Chivalry has been declared dead by both men and women, at least in the West. This article from the Huffington Post proclaims “Why As A Girl, I’m Glad Chivalry is Dead.” And someone agrees, “Why Chivalry is Dead, From a Man’s Perspective.”
But they don’t seem to be necessarily against men being caring and acting gracious. For her it’s the motivation that counts, that “he’s doing it out of love, not necessity.” For him, it’s because he’s a “nice guy” who wants to spend time with her “somewhere other than the bedroom.” While she advocates women “take a bit of control” and initiative, he believes that “women will wise up and start asking for the things that they deserve.”
They may both be right, just talking about different sides of a coin. Part of the fun is finding the intersection.
In the meantime, chivalry seems to still be alive, at least on the island of Miyajima in Japan. (Near the Great Torii Gate at low tide.)
Watches used to have radioactive materials on their dials and hands to provide luminescence. Today most watches use some kind of non-radioactive pigment to make watches glow in the dark. Lume on watches used to be indispensable partners for telling the time in the dark. Today most people just look at their mobile phones!
I can’t bike for you all your life. I can show you the way but you will have to pedal. I can’t catch you forever when you fall, and I can only hope your scratches and bumps will be small. And I will let go when you raise your hands in victory.
When needle touches groove it is happiness
In bubbles of liquid notes
Floating in the air
Songs of lost love and regret
The laughter and anger of youth
Pulling at your heart
The genius of a piano player’s touch
Both strong and gentle on the keyboard
A dance tune tickling your sole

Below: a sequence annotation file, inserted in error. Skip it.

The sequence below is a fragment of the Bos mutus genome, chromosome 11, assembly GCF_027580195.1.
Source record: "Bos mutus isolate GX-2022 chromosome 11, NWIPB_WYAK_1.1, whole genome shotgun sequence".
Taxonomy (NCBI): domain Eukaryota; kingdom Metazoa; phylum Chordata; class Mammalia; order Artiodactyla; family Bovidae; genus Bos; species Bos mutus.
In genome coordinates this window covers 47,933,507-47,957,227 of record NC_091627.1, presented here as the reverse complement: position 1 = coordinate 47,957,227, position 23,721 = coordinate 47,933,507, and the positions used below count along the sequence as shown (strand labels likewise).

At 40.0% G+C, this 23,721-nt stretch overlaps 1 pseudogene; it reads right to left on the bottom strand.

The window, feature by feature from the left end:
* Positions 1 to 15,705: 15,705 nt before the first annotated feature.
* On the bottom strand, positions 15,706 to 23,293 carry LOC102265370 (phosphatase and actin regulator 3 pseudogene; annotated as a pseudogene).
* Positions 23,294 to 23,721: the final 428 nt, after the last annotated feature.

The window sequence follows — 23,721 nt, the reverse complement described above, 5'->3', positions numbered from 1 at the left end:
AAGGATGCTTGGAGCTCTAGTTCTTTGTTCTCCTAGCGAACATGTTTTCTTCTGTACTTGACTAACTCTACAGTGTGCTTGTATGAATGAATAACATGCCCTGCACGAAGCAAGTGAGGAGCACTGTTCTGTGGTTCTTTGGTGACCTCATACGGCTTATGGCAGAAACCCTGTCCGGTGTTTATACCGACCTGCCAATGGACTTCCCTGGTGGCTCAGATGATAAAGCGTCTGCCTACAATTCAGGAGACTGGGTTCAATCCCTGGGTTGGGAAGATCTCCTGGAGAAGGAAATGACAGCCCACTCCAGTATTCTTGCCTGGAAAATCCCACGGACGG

Vibrations of brass from saxophones
Making the hairs on your skin quiver
From half a century ago
The singer whispering in your ear
Late at night
Her moist lips wetting your neck.
A plant of simple needs, oftentimes considered a weed. Used as roof thatch of traditional homes in Southeast Asia.
Imperata cylindrica, “highly adaptive to harsher environments, establishing itself on soils low in fertility.”
As often misattributed to Charles Darwin, “it is not the strongest that survives… but the one most adaptable.”
“Come with me and you’ll be
In a world of pure imagination
Take a look and you’ll see
Into your imagination
We’ll begin with a spin
Traveling in the world
Of my creation
What we’ll see
Will defy explanation”
– Pure Imagination, from “Willy Wonka & The Chocolate Factory”
The Venetian in Macau is rightly described by Google search as a “Vegas-style Venice-themed casino and resort.”
It’s got the works, from the opulent ceilings and halls, right down to the perpetually sunny “sky” and gondola rides.
Like Charlie given a “golden ticket” to the Chocolate Factory, visitors are given a sensory overload, and one can easily get sucked in. “No one ever gets out,” Charlie is warned.
One can get trapped in here too, specially in the casino downstairs. But, like Charlie who had a pure heart, one can pass the test. One can enjoy the painted “sky” and the gondolas while remembering that it is all make-believe. Pure imagination.